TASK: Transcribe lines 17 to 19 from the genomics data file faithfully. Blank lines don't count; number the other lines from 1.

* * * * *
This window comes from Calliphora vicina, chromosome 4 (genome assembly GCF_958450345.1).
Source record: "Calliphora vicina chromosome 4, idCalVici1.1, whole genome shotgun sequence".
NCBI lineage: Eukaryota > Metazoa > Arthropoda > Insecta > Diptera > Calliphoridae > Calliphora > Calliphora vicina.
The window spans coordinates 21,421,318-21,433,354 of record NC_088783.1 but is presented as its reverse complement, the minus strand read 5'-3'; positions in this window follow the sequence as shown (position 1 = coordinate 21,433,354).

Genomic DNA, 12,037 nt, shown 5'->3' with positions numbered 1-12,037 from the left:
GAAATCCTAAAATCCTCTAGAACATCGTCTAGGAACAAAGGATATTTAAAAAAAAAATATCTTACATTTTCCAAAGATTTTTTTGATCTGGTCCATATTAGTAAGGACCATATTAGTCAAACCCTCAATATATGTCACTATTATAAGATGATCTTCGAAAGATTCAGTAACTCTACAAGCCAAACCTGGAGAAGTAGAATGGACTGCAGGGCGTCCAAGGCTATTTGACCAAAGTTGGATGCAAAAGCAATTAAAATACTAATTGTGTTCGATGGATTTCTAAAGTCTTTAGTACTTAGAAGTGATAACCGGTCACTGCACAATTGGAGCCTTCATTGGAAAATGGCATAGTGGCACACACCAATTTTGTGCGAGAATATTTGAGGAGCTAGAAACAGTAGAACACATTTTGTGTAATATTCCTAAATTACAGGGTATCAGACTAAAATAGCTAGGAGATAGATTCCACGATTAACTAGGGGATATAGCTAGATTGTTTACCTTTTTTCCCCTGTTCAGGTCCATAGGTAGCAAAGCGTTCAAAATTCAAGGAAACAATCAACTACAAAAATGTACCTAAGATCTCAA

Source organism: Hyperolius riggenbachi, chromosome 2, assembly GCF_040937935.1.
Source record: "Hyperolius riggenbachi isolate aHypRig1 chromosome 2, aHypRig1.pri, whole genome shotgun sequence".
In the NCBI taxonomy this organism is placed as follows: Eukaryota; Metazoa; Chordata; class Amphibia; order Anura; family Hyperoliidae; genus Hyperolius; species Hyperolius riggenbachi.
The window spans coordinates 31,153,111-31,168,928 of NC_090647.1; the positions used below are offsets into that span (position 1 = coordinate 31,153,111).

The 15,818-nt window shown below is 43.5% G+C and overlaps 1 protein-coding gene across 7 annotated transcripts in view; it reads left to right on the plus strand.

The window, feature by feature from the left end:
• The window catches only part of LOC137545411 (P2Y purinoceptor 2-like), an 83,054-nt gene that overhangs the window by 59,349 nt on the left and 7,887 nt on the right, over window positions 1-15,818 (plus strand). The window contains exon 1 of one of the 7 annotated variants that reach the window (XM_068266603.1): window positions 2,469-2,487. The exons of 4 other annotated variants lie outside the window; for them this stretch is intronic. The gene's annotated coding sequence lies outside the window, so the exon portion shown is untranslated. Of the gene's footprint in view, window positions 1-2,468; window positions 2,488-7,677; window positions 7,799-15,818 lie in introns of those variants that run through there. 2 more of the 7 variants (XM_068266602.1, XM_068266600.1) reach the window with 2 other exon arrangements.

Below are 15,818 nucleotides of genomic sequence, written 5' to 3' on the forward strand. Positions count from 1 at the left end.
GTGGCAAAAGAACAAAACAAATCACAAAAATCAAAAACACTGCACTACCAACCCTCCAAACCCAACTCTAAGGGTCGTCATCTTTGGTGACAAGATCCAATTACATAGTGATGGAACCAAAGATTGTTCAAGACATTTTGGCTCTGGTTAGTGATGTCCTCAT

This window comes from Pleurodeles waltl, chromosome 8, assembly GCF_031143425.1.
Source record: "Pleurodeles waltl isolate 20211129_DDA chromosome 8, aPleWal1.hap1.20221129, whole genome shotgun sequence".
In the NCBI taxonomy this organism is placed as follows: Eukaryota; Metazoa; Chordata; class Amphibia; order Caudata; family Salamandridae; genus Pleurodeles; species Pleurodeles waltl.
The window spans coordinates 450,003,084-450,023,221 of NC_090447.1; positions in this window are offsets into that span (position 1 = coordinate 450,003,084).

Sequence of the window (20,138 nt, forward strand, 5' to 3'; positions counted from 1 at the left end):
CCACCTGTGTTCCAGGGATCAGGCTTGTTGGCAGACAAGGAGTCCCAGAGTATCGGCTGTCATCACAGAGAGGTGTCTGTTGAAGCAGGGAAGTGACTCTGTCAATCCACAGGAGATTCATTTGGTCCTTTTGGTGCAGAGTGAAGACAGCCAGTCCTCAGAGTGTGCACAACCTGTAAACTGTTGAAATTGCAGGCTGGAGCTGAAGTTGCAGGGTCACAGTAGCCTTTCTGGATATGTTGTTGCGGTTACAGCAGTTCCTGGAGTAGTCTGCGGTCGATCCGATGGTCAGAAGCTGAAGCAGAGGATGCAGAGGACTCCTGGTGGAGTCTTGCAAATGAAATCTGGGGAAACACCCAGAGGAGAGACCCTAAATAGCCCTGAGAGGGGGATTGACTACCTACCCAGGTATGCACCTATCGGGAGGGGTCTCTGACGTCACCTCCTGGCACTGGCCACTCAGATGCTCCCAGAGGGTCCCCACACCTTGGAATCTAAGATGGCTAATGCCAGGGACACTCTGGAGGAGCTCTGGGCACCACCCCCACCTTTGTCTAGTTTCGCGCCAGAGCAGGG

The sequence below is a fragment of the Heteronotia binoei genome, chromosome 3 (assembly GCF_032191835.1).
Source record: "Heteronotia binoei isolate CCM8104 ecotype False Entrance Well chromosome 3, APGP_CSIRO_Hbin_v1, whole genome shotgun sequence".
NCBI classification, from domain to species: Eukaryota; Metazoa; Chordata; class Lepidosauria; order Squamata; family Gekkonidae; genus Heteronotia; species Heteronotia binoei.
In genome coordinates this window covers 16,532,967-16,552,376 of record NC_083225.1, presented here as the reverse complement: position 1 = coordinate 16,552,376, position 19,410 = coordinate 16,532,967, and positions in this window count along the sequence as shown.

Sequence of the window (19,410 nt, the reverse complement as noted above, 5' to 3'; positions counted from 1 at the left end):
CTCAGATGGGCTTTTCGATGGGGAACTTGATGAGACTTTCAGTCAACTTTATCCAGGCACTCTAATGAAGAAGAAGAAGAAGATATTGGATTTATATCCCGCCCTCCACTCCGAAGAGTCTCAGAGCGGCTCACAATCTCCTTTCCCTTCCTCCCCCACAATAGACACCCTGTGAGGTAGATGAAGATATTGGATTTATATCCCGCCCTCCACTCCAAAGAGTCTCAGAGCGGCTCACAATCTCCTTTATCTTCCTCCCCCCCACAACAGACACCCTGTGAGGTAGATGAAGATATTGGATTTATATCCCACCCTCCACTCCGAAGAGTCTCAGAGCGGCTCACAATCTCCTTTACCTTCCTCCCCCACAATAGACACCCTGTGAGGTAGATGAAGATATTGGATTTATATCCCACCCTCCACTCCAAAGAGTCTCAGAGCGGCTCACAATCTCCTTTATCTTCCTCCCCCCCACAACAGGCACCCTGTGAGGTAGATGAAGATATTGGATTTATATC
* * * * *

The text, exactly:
Source record: "Pleurodeles waltl isolate 20211129_DDA chromosome 8, aPleWal1.hap1.20221129, whole genome shotgun sequence".
In the NCBI taxonomy this organism is placed as follows: Eukaryota; Metazoa; Chordata; class Amphibia; order Caudata; family Salamandridae; genus Pleurodeles; species Pleurodeles waltl.
The window spans coordinates 450,003,084-450,023,221 of NC_090447.1; positions in this window are offsets into that span (position 1 = coordinate 450,003,084).